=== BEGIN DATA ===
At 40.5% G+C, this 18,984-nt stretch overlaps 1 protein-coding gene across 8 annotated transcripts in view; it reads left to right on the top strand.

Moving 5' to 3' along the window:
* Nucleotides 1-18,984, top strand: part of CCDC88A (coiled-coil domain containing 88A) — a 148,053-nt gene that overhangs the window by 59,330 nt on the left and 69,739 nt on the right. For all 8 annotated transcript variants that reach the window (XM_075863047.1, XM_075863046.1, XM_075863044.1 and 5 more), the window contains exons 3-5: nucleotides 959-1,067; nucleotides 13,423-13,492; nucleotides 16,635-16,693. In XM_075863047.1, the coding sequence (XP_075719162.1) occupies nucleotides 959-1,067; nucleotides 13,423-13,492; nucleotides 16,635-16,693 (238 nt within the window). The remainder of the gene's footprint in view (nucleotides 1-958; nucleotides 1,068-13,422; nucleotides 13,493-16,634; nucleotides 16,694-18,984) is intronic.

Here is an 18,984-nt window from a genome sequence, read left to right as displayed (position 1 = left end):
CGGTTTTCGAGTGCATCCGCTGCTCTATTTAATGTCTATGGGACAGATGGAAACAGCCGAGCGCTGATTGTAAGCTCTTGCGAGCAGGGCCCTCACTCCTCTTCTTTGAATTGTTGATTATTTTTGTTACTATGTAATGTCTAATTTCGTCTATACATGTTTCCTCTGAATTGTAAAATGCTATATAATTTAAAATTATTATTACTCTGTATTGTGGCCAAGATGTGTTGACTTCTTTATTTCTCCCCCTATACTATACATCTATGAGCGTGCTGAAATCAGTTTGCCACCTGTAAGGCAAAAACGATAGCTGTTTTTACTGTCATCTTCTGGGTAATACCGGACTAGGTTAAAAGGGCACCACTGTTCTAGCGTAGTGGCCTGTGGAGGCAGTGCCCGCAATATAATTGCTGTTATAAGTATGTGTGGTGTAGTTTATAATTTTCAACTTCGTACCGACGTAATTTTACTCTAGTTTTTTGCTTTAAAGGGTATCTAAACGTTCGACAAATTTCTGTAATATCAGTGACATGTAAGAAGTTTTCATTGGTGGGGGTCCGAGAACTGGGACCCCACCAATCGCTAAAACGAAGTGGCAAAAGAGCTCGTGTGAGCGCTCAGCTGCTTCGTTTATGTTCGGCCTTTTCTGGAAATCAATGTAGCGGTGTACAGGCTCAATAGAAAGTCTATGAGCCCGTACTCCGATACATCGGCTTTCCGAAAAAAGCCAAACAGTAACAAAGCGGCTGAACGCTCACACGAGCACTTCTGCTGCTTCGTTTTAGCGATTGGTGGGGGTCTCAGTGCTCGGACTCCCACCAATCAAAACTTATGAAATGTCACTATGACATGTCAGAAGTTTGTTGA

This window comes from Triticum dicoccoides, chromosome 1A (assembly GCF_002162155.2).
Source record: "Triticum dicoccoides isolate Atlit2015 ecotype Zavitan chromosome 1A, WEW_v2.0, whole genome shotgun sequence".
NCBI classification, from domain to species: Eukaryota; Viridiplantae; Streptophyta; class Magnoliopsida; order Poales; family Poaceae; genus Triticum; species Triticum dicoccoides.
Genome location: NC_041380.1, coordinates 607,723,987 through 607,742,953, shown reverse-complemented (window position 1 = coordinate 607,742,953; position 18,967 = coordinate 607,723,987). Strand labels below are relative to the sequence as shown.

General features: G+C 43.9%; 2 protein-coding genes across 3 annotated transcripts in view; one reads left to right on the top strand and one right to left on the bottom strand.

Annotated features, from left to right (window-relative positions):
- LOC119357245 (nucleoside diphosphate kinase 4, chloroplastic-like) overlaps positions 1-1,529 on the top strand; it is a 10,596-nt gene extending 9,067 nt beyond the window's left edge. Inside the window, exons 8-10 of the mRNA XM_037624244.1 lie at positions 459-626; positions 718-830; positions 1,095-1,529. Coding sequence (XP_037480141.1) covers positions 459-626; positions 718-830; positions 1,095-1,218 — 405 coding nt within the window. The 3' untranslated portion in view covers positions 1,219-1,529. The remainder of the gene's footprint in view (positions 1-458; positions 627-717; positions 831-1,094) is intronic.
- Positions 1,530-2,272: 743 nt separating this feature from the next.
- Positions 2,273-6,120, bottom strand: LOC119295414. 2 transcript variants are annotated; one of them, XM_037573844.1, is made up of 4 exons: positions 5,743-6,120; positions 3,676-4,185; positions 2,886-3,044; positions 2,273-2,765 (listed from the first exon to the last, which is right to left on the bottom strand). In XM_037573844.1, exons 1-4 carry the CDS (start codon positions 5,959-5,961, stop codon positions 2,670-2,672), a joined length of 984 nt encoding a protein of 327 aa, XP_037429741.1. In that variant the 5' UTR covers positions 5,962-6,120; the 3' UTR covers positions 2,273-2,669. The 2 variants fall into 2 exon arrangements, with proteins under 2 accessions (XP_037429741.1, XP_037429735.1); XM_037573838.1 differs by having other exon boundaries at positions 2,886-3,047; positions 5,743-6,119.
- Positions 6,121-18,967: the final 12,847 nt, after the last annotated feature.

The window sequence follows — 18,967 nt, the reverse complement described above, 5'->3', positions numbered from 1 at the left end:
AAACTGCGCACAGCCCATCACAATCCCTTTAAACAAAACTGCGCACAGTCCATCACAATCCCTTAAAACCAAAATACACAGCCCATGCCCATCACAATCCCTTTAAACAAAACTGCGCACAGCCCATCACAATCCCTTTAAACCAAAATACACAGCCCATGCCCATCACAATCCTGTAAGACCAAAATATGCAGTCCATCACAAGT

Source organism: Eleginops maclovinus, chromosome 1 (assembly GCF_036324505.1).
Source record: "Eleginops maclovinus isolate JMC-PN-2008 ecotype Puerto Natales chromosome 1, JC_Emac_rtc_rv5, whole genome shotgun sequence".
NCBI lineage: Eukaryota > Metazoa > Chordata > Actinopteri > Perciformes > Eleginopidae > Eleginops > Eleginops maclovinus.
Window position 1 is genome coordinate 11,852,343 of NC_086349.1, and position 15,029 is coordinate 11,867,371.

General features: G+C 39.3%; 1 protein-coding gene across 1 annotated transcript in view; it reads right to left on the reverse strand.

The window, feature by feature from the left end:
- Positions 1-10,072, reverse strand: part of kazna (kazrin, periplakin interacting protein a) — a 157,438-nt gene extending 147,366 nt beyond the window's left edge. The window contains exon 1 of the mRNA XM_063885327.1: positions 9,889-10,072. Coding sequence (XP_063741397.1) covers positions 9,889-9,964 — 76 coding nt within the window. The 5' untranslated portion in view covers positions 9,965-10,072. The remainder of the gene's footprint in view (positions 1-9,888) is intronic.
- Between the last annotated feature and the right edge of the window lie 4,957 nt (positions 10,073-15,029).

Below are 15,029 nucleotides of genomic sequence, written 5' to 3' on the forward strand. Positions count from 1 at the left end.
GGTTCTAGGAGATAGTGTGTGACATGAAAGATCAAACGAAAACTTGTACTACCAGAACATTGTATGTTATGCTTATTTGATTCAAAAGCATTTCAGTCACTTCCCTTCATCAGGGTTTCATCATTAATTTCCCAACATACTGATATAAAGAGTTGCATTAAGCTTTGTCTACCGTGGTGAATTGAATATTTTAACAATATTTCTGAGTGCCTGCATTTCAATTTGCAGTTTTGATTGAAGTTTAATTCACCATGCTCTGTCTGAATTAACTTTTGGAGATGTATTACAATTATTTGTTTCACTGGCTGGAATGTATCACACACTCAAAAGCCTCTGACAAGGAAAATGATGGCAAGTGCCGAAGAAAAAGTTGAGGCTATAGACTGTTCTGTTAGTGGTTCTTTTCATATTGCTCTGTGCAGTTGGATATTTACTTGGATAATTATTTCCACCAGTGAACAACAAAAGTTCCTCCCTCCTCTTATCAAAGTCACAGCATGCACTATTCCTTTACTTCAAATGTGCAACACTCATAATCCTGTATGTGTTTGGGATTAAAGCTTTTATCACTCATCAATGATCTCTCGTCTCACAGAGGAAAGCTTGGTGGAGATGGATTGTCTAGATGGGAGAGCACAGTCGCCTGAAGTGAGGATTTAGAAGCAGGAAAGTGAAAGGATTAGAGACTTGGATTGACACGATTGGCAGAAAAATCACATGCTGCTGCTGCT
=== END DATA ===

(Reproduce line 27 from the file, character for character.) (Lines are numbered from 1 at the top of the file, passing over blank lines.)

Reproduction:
GGTTCTAGGAGATAGTGTGTGACATGAAAGATCAAACGAAAACTTGTACTACCAGAACATTGTATGTTATGCTTATTTGATTCAAAAGCATTTCAGTCACTTCCCTTCATCAGGGTTTCATCATTAATTTCCCAACATACTGATATAAAGAGTTGCATTAAGCTTTGTCTACCGTGGTGAATTGAATATTTTAACAATATTTCTGAGTGCCTGCATTTCAATTTGCAGTTTTGATTGAAGTTTAATTCACCATGCTCTGTCTGAATTAACTTTTGGAGATGTATTACAATTATTTGTTTCACTGGCTGGAATGTATCACACACTCAAAAGCCTCTGACAAGGAAAATGATGGCAAGTGCCGAAGAAAAAGTTGAGGCTATAGACTGTTCTGTTAGTGGTTCTTTTCATATTGCTCTGTGCAGTTGGATATTTACTTGGATAATTATTTCCACCAGTGAACAACAAAAGTTCCTCCCTCCTCTTATCAAAGTCACAGCATGCACTATTCCTTTACTTCAAATGTGCAACACTCATAATCCTGTATGTGTTTGGGATTAAAGCTTTTATCACTCATCAATGATCTCTCGTCTCACAGAGGAAAGCTTGGTGGAGATGGATTGTCTAGATGGGAGAGCACAGTCGCCTGAAGTGAGGATTTAGAAGCAGGAAAGTGAAAGGATTAGAGACTTGGATTGACACGATTGGCAGAAAAATCACATGCTGCTGCTGCT